The different kinds of model have their own strengths and weaknesses, says Vittoria Colizza, a modeller at the Pierre Louis Institute of Epidemiology and Public Health in Paris, who is advising the French government during the current emergency. “It depends on the question you want to ask,” she says.
One difference comes down to the number of people that modellers expect to act in the same way. Being able to bunch one group into a compartment inside an equation-based model makes things simpler — and quicker — because the model doesn’t need to run at the high-resolution level of treating everyone as an individual. When Colizza and her team wanted to test the effects on infection rates of compelling large parts of the French population to work from home, for example, she used an equation-based model. “We didn’t need to track each individual separately and see if they were spending some time at work or some time at school,” she says.
Although projections might not diverge wildly depending on the approach chosen, it’s natural to wonder how reliable any of the simulations are. Unfortunately, during a pandemic it is hard to get data — such as on infection rates — against which to judge a model’s projections.
“You can project forwards and then compare against what you get. But the problem is that our surveillance systems are pretty rubbish,” says John Edmunds, who is a modeller at the LSHTM. “The total numbers of cases reported, is that accurate? No. Accurate anywhere? No.”
“Forecasts made during an outbreak are rarely investigated during or after the event for their accuracy, and only recently have forecasters begun to make results, code, models and data available for retrospective analysis,” Edmunds and his team noted last year in a paper6 that assessed the performance of forecasts made in a 2014–15 Ebola outbreak in Sierra Leone. They found that it was possible to reliably predict the epidemic’s course one or two weeks ahead of time, but no longer, because of the inherent uncertainty and lack of knowledge about the outbreak.
To minimize the impact of incomplete data and incorrect assumptions, modellers typically carry out hundreds of separate runs, with the input parameters tweaked slightly each time. This ‘sensitivity analysis’ tries to prevent model outputs swinging wildly when a single input changes. And to avoid too much reliance on one model, Ferguson says, the UK government took advice from a number of modelling groups, including teams at Imperial and the LSHTM (see, for example, ref. 7). “We all reached similar conclusions,” he says.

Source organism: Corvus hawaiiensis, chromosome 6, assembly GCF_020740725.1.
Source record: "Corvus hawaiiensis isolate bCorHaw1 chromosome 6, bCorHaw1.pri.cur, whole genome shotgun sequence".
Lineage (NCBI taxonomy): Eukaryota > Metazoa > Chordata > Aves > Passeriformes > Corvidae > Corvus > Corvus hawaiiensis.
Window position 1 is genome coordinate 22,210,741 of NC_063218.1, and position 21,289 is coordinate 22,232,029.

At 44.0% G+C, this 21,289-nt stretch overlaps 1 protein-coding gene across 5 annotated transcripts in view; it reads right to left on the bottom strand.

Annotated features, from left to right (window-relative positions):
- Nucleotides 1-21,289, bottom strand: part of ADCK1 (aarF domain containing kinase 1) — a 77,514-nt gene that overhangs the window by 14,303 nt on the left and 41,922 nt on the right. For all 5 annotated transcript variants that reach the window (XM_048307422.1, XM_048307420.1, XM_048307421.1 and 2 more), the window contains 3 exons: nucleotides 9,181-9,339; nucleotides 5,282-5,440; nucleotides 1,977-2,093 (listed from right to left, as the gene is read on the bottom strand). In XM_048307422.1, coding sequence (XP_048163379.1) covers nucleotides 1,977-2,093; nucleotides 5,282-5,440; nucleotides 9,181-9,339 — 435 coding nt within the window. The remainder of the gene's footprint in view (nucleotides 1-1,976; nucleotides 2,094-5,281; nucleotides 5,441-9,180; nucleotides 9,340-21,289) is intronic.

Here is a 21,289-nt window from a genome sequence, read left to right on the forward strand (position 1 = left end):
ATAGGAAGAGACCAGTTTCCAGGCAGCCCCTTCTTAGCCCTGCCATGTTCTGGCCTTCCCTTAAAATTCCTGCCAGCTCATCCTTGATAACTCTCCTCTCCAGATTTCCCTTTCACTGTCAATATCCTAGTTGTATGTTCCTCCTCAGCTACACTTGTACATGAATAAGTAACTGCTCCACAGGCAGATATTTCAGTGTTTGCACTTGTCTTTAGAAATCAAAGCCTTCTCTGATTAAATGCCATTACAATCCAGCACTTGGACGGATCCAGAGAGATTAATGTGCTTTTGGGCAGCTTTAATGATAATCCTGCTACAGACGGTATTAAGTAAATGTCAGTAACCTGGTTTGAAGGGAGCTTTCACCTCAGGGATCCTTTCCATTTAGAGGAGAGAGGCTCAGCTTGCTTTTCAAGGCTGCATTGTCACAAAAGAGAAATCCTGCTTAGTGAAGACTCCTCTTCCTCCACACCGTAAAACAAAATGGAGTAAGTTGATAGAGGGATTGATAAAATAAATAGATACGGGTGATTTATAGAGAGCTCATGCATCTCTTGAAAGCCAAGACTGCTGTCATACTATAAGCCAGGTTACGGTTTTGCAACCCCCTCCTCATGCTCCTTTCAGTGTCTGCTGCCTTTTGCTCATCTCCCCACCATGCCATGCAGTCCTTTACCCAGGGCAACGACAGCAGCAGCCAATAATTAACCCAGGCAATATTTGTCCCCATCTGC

Updating the simulation
Media reports have suggested that an update to the Imperial team’s model in early March was a critical factor in jolting the UK government into changing its policy on the pandemic. The researchers initially estimated that 15% of hospital cases would need to be treated in an intensive-care unit (ICU), but then updated that to 30%, a figure used in the first public release of their work on 16 March. That model showed the UK health service, with just over 4,000 ICU beds, would be overwhelmed.
Government officials had previously talked up a theory of allowing the disease to spread while protecting the oldest in society, because large numbers of infected people would recover and provide herd immunity for the rest. But they changed their course on seeing the new figures, ordering social-distancing measures. Critics then asked why social distancing hadn’t been discussed earlier, why widespread testing hadn’t happened, and why modellers had even chosen the 15% figure, given that a January paper showed that more than 30% of a small group of people with COVID-19 in China needed treatment in ICUs8.
Ferguson says the significance of the model update might have been exaggerated. Even before that, he says, models already indicated that COVID-19, if left entirely unmitigated, could kill in the order of half a million UK citizens over the next year and that ICUs would be stretched beyond capacity. Advisory teams had discussed suppressing the pandemic by social distancing, but officials were worried that this would only lead to a bigger second outbreak later in the year. Widespread testing of the kind seen in South Korea was not considered; but, in part, says Ferguson, this was because Britain’s health agency had told government advisers that it would not be able to scale up testing fast enough.